What is already common practice in other parts of the world is still an exception in the European Union. We are talking about facial recognition. If the Commission and the member states of the community of states have their way, this is to end now. They have agreed to expand facial recognition, in particular to facilitate the search for suspects. However, the EU Parliament does not yet want to give the green light.
Automatic facial recognition for crime fighting
“Big Brother is watching you” – This quote from the book “1984” by George Orwell is already a sad reality in countries like China. For the inhabitants of the People’s Republic, being watched at all times and almost everywhere is part of everyday life. For the population of the European Union, on the other hand, this state of affairs is like a dystopia. After all, experience has shown that we enjoy a high level of data and privacy protection in our own countries. But these rights need to be weighed up. In addition to the EU Commission, many member states of the community of states are now of this opinion. The two sides have agreed that biometric recognition systems should be used in the future to fight crime. These should then facilitate the search for criminals.
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The plan was decided at a meeting of the Council of Ministers on December 6, 2022. However, this is by no means a draft law or even a regulation. Rather, there is now a negotiating position in the room, which must be agreed with the European Parliament in the next stage. So far, however, the European Parliament has been strictly opposed to the extension of the existing surveillance measures. By the way, the traffic light coalition sees it differently in this country. Here, they agreed with the view of the Council of Ministers. This may come as a surprise to some people in view of the coalition agreement between the SPD, the Greens and the FDP. After all, they still agreed that biometric recognition should not be enshrined in European law.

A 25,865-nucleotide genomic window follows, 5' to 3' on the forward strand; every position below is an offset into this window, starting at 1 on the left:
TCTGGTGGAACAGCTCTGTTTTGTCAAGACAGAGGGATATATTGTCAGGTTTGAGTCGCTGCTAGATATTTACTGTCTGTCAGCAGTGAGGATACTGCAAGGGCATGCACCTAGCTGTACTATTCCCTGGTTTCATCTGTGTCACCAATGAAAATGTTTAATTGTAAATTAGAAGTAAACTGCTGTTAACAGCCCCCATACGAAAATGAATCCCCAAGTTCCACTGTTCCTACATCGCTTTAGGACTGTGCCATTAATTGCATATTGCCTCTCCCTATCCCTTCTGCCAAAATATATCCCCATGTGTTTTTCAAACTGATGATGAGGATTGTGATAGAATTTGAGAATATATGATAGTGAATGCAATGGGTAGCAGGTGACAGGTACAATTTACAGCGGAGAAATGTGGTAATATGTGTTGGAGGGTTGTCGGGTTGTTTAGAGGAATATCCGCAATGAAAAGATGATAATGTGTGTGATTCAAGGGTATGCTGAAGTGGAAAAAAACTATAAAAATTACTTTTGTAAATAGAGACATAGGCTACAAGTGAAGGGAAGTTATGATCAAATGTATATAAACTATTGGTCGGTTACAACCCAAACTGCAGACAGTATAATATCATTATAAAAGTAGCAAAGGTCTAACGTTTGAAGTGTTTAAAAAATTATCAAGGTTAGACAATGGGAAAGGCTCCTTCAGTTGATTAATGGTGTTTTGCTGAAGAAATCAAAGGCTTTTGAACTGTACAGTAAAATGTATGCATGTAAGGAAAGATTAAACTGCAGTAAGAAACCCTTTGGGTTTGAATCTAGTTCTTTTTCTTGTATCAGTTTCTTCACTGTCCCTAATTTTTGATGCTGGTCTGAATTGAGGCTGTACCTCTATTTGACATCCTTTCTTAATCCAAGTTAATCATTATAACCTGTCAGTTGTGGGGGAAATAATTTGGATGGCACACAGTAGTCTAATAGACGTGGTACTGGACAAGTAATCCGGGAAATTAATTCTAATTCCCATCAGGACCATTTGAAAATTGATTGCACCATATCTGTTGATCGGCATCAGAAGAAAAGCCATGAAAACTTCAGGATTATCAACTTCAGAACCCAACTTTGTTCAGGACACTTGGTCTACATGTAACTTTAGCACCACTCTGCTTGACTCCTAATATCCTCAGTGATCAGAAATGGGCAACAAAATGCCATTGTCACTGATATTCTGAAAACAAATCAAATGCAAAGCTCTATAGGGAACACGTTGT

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Monitoring only in exceptional cases
Of course, the Council of Ministers has not now presented a proposal for general surveillance of the European population. Rather, the paper reveals that they want to allow biometric facial recognition in exceptional cases. This is primarily for the purpose of law enforcement. The severity of the crime was also specified. The maximum prison sentence must be at least three years to justify surveillance. Apart from criminal prosecution, video surveillance is also to be permitted in the event of a concrete danger to the life and limb of a person, among other things. In particular, the search for missing persons is covered by this.
Social scoring ban to be expanded
As part of so-called social scoring, people in China already earn points for their everyday lives. This facilitates the granting of loans, for example. Here, artificial intelligence ensures that the behavior of each individual person is analyzed. Factors such as regime loyalty then play a major role in the evaluation. What is particularly perfidious about this is that the origin of the person concerned can also be beneficial or disadvantageous in the allocation of points. This is to remain forbidden in Europe and even be regulated more strictly.
The question now is how the European Parliament will react to the proposals of the Council of Ministers. Data protectionists are already sounding the alarm. One of the best-known representatives from the EU Parliament is Patrick Breyer. The member of the Pirate Party warns of a “dystopian future of biometric mass surveillance.” And with this opinion he should probably not stand alone. That’s why the Council’s decision will be up for discussion. It is possible that Parliament, member states and the Commission will then come to a common denominator.